How did you persevere?
Swapna: Fortunately, I had a friend in faith whom I trusted and felt I could be completely open
with. She started visiting me every week with a senior in faith, and we chanted and studied SGI President Ikeda’s encouragement together. One particular passage really struck me:
Our true worth is determined by how we proceed with our lives in the most painful of times. Moreover, the presence of people filled with courage and hope will cheer and hearten everyone around them. As Soka Gakkai members, all of you have a mission to encourage and inspire hope and confidence in your families and fellow members, as well as in your friends and local communities.
(The New Human Revolution, vol. 2. pp. 141–42)
I had completely lost sight of the fact that struggles are an unavoidable part of life, and that taking them on is necessary to fulfilling my mission.
I realized I was just practicing Buddhism for small benefits here and there. That’s when I came across the letters I had written to President Ikeda since I began my practice. As I read them, I saw how far I had come. I didn’t want to have any
regrets by quitting halfway.
I set a goal to chant Nam-myoho-renge-kyo abundantly for my happiness and visit other young women with my seniors in faith. I took proactive measures for my mental health and increased my financial contributions to the SGI. Gradually, through the support of the SGI community, I saw that my life had value and that I have a unique mission for kosen-rufu that only I can fulfill.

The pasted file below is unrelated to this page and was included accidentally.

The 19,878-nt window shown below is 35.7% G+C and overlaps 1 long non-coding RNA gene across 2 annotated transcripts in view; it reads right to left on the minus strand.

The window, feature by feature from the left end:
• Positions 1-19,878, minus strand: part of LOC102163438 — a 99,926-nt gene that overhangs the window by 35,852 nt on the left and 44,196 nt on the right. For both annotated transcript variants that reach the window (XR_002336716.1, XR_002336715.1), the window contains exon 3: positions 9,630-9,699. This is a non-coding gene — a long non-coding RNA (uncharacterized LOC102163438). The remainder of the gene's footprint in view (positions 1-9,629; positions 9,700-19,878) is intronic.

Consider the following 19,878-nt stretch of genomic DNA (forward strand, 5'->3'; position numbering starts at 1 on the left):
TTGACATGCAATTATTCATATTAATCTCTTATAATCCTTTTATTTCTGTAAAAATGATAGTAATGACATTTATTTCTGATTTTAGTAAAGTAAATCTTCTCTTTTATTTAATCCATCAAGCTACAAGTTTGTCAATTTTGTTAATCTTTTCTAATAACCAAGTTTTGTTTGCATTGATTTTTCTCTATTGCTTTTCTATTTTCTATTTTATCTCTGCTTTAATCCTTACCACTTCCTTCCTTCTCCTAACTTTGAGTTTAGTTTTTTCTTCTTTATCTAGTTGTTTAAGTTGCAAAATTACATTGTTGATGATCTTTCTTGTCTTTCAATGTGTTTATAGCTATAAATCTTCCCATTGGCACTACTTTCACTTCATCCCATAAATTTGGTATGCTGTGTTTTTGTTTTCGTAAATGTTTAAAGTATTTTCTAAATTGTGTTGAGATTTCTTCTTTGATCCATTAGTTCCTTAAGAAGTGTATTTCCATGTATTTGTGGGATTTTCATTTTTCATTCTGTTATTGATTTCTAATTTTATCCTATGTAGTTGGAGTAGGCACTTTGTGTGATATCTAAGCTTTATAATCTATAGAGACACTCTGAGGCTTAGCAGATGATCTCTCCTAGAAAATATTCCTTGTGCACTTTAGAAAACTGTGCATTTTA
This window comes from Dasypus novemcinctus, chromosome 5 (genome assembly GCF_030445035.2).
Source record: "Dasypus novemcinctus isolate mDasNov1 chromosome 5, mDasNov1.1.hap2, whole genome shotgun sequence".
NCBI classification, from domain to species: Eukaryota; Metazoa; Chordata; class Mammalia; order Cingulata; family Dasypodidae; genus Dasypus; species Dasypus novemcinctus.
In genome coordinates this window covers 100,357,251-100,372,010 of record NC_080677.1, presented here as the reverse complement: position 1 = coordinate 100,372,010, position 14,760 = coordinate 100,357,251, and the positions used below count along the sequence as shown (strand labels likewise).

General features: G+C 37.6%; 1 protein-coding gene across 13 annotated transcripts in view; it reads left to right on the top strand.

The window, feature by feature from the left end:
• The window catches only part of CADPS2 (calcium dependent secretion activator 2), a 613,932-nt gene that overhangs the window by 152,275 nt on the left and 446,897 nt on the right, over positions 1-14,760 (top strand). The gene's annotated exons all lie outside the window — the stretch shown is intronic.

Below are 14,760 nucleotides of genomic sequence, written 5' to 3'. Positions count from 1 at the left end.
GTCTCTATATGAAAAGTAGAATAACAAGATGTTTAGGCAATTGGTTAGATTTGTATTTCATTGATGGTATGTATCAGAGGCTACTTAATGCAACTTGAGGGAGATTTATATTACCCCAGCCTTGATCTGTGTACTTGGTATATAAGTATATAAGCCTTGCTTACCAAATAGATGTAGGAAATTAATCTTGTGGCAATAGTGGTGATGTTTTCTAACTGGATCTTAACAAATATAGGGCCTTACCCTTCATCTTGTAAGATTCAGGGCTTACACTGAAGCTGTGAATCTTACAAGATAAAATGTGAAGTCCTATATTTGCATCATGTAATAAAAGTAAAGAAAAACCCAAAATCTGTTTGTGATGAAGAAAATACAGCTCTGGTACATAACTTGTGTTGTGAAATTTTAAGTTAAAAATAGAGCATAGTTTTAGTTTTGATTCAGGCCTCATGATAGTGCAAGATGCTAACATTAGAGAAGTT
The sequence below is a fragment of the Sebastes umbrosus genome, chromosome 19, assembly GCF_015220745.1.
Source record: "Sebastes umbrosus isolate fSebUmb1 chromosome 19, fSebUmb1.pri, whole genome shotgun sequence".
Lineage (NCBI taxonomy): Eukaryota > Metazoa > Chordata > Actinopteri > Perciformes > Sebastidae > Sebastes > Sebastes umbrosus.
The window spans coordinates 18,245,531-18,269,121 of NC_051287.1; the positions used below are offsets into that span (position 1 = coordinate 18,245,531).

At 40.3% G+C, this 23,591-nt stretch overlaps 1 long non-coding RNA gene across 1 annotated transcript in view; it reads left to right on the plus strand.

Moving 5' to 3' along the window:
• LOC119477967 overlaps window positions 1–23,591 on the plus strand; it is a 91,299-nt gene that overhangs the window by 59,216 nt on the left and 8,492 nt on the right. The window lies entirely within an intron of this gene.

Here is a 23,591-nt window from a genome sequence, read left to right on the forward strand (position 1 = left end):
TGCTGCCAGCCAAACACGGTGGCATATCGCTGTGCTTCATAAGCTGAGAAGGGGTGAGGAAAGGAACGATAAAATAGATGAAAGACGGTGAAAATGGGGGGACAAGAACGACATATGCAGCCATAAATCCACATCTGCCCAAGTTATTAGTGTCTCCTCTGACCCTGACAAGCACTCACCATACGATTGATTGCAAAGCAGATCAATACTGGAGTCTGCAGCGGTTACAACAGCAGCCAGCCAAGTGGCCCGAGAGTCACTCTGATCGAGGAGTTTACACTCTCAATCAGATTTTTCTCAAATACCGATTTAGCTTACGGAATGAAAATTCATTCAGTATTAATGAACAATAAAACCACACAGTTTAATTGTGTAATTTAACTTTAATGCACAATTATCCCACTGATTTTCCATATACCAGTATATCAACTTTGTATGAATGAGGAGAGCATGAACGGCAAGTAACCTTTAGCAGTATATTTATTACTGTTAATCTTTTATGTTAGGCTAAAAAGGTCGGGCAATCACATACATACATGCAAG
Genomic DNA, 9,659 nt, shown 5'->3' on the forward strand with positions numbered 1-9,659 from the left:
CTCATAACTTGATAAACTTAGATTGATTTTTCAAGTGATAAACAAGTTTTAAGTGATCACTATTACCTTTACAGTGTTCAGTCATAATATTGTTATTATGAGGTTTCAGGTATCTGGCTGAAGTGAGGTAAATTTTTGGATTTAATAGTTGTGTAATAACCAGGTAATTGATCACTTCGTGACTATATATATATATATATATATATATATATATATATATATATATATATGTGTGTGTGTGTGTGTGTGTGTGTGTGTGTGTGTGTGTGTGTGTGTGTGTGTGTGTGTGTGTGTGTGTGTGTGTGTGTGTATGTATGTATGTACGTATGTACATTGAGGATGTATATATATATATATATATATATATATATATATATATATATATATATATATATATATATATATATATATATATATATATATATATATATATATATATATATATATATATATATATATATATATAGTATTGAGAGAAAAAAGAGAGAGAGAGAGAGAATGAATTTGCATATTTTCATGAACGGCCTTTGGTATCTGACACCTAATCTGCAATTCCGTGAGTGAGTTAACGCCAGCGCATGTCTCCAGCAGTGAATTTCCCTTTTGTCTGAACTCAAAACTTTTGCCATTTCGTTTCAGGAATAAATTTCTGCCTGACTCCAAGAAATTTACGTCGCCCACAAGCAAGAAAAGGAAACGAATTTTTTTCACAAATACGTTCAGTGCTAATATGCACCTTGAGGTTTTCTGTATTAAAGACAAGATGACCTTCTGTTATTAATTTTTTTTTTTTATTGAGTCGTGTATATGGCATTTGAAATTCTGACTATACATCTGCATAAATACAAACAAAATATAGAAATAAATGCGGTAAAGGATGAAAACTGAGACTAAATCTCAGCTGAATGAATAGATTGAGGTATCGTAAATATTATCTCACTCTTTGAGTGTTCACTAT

What a profound realization. What did you learn about yourself through this struggle?
Swapna: As I chanted deeply to the Gohonzon, I began to see the scope of my own fundamental darkness. I realized I lacked conviction in my efforts. Deep down, I didn’t believe in the power of my life. And while I was doing SGI activities, I wasn’t using them to challenge my own human revolution. I thought that just because I was doing activities and contributing to the SGI, I would magically become happy.
Seeing this reality of my life, SGI activities took on a whole new meaning for me. With each young woman I visited, I felt I was challenging my lifelong sense of inferiority. I even discovered the courage to dream again.